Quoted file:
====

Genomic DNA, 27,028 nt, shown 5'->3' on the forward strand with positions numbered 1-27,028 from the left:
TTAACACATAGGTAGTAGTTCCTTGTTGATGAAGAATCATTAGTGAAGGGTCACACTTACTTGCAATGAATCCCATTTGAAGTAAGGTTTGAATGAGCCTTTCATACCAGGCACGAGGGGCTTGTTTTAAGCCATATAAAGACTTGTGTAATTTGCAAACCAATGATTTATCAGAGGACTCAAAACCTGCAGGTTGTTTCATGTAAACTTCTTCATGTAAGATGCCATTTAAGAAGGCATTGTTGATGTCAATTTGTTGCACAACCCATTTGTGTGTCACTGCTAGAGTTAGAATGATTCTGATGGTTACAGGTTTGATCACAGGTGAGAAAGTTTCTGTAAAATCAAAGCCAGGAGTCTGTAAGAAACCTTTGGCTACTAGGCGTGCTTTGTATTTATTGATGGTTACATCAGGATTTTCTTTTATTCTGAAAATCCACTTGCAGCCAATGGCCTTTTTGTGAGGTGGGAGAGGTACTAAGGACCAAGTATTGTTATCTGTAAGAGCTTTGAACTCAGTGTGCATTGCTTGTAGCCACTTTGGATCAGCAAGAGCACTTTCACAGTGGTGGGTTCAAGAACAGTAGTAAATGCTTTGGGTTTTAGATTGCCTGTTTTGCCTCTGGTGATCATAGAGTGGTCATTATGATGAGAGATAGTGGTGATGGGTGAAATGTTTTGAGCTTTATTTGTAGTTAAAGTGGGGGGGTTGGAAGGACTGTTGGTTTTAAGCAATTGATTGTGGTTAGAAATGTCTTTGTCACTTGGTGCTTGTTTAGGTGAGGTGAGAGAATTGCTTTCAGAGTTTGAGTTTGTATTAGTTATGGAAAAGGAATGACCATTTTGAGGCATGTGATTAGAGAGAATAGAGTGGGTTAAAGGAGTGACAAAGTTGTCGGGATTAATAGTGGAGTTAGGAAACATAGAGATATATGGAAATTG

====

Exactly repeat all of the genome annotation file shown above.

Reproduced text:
Genomic DNA, 27,028 nt, shown 5'->3' on the forward strand with positions numbered 1-27,028 from the left:
TTAACACATAGGTAGTAGTTCCTTGTTGATGAAGAATCATTAGTGAAGGGTCACACTTACTTGCAATGAATCCCATTTGAAGTAAGGTTTGAATGAGCCTTTCATACCAGGCACGAGGGGCTTGTTTTAAGCCATATAAAGACTTGTGTAATTTGCAAACCAATGATTTATCAGAGGACTCAAAACCTGCAGGTTGTTTCATGTAAACTTCTTCATGTAAGATGCCATTTAAGAAGGCATTGTTGATGTCAATTTGTTGCACAACCCATTTGTGTGTCACTGCTAGAGTTAGAATGATTCTGATGGTTACAGGTTTGATCACAGGTGAGAAAGTTTCTGTAAAATCAAAGCCAGGAGTCTGTAAGAAACCTTTGGCTACTAGGCGTGCTTTGTATTTATTGATGGTTACATCAGGATTTTCTTTTATTCTGAAAATCCACTTGCAGCCAATGGCCTTTTTGTGAGGTGGGAGAGGTACTAAGGACCAAGTATTGTTATCTGTAAGAGCTTTGAACTCAGTGTGCATTGCTTGTAGCCACTTTGGATCAGCAAGAGCACTTTCACAGTGGTGGGTTCAAGAACAGTAGTAAATGCTTTGGGTTTTAGATTGCCTGTTTTGCCTCTGGTGATCATAGAGTGGTCATTATGATGAGAGATAGTGGTGATGGGTGAAATGTTTTGAGCTTTATTTGTAGTTAAAGTGGGGGGGTTGGAAGGACTGTTGGTTTTAAGCAATTGATTGTGGTTAGAAATGTCTTTGTCACTTGGTGCTTGTTTAGGTGAGGTGAGAGAATTGCTTTCAGAGTTTGAGTTTGTATTAGTTATGGAAAAGGAATGACCATTTTGAGGCATGTGATTAGAGAGAATAGAGTGGGTTAAAGGAGTGACAAAGTTGTCGGGATTAATAGTGGAGTTAGGAAACATAGAGATATATGGAAATTG